Modern day technologies should prevent stranded sailors from resorting to cannibalism, a government minister hopes.
Charlotte, Baroness Vere of Norbiton, a Conservative frontbencher in the House of Lords and minister at the Department for Transport, gave the view after being pressed on the matter while discussing human rights at sea.
The conversation in the upper chamber arose after another member raised the odd legal precedent set in the late 19th century.
It harkens back to 1884, when captain Tom Dudley and mate Edwin Stephens were stranded at sea in a lifeboat following a shipwreck in the South Atlantic, off the coast of Africa.
Cabin boy Richard Parker was with the pair, and in poor health according to the sailors.
Following several weeks trapped on the insignificant and unprovisioned vessel, with their colleague close to death, Dudley and Stephens took the step to kill and eat him in order to fend off starvation.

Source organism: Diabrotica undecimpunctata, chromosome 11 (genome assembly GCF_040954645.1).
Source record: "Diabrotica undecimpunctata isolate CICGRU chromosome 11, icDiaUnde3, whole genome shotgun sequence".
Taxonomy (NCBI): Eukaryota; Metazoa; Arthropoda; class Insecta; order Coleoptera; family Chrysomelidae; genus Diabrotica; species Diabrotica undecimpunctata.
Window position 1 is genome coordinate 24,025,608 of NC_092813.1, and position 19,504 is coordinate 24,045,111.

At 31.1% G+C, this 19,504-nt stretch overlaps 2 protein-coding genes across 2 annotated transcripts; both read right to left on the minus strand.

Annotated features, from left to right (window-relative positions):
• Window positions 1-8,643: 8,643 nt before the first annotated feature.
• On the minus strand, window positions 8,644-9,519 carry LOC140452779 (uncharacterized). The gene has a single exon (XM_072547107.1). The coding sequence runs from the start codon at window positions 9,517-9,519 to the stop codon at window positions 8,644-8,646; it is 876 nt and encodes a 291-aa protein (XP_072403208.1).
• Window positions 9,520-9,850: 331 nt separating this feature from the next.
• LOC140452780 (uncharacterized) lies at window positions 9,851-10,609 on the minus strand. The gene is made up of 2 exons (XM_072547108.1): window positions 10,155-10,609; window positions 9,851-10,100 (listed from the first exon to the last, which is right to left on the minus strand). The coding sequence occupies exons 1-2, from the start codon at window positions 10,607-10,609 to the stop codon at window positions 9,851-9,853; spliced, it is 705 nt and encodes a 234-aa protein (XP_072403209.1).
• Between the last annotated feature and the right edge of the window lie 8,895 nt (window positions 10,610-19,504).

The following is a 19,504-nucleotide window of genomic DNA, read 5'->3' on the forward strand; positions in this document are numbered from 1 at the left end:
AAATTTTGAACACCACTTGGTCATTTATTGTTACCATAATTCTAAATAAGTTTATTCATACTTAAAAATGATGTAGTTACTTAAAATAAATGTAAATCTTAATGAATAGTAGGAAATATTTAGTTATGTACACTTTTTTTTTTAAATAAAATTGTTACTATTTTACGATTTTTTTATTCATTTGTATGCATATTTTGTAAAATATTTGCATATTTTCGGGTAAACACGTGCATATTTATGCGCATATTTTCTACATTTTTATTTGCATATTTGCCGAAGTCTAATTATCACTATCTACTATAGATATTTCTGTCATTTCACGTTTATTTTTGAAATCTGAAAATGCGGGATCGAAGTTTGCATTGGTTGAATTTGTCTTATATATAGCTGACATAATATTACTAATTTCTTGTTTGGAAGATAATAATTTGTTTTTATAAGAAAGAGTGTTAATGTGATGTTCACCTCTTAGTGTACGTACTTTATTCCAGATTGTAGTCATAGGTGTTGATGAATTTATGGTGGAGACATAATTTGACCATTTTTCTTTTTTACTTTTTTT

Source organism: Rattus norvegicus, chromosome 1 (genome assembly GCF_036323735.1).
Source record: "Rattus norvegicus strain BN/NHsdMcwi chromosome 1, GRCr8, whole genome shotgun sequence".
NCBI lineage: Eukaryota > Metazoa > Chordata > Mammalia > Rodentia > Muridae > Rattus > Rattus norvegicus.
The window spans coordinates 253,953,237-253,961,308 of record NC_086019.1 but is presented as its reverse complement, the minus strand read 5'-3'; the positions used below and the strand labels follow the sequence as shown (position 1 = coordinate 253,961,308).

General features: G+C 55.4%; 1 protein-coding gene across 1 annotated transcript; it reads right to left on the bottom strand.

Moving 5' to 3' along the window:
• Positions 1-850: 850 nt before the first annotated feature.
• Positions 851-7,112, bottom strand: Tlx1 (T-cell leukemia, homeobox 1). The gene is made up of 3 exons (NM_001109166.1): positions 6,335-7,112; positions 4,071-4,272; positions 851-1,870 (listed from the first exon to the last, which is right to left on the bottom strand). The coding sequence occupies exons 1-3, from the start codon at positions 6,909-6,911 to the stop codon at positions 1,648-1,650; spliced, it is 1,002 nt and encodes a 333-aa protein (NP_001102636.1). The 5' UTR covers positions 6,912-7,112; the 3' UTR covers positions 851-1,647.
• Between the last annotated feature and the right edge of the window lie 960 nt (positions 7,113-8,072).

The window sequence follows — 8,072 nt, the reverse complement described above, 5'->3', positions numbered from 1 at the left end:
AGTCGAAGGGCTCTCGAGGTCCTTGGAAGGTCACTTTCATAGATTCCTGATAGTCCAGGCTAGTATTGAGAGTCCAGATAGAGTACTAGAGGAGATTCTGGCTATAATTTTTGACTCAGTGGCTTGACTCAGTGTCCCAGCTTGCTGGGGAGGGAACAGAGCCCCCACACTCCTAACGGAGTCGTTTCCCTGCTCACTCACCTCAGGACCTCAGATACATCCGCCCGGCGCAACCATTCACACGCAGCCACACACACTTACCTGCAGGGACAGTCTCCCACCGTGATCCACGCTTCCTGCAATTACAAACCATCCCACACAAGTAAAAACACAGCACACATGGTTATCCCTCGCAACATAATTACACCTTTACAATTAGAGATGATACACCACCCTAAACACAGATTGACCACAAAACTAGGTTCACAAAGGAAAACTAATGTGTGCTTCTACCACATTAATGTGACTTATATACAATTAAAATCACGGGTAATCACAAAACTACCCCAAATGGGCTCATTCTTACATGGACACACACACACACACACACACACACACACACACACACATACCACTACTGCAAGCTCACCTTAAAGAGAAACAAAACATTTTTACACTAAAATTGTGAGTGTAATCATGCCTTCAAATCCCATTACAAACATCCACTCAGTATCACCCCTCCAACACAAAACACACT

After being rescued and returned to the UK, the pair justified their actions as a “custom of the sea”, and hoped to avoid conviction.
However, this was rejected and both men were subsequently convicted of murder and sentenced to death – although this was later commuted to a six month prison sentence by the Crown.
The case set the precedent in common law that necessity is not a defence when charged with murder.
Back in the present day, non-affiliated peer Lord Mackenzie of Framwellgate said: “I recall as a young student of law many years ago the case of Dudley and Stephens in the late 19th century.
“This involved a shipwreck causing a number of sailors taking to a lifeboat and, as a result of hunger and thirst, they alleged that it was necessary to kill and eat a young cabin boy in order to survive.”
He added: “Does the minister think that, if the facts were repeated today, the cabin boy’s human right to life would still trump those of the starving sailors?”
Lady Vere said: “With modern standards for lifeboats and search and rescue I would very much hope that such a situation would not arise today.
“The shipwrecked seafarers would be rescued long before any decisions would need to be taken on who to eat.
“Modern-day search and rescue services are equipped with an astonishing range of technologies which aid both in the alerting of the rescue services that there is an issue, but also in terms of the location of persons in distress or potential distress.”